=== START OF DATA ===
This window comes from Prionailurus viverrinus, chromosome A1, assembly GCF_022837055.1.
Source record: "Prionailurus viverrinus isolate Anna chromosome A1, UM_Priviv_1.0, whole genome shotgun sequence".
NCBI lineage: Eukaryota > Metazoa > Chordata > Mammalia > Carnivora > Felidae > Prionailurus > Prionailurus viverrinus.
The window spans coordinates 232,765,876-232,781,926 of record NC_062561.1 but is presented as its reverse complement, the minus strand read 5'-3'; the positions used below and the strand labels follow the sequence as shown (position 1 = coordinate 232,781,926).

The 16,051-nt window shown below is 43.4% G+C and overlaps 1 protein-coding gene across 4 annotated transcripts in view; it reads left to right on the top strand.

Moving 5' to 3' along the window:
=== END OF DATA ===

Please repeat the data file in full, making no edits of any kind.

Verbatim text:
This window comes from Prionailurus viverrinus, chromosome A1, assembly GCF_022837055.1.
Source record: "Prionailurus viverrinus isolate Anna chromosome A1, UM_Priviv_1.0, whole genome shotgun sequence".
NCBI lineage: Eukaryota > Metazoa > Chordata > Mammalia > Carnivora > Felidae > Prionailurus > Prionailurus viverrinus.
The window spans coordinates 232,765,876-232,781,926 of record NC_062561.1 but is presented as its reverse complement, the minus strand read 5'-3'; the positions used below and the strand labels follow the sequence as shown (position 1 = coordinate 232,781,926).

The 16,051-nt window shown below is 43.4% G+C and overlaps 1 protein-coding gene across 4 annotated transcripts in view; it reads left to right on the top strand.

Moving 5' to 3' along the window: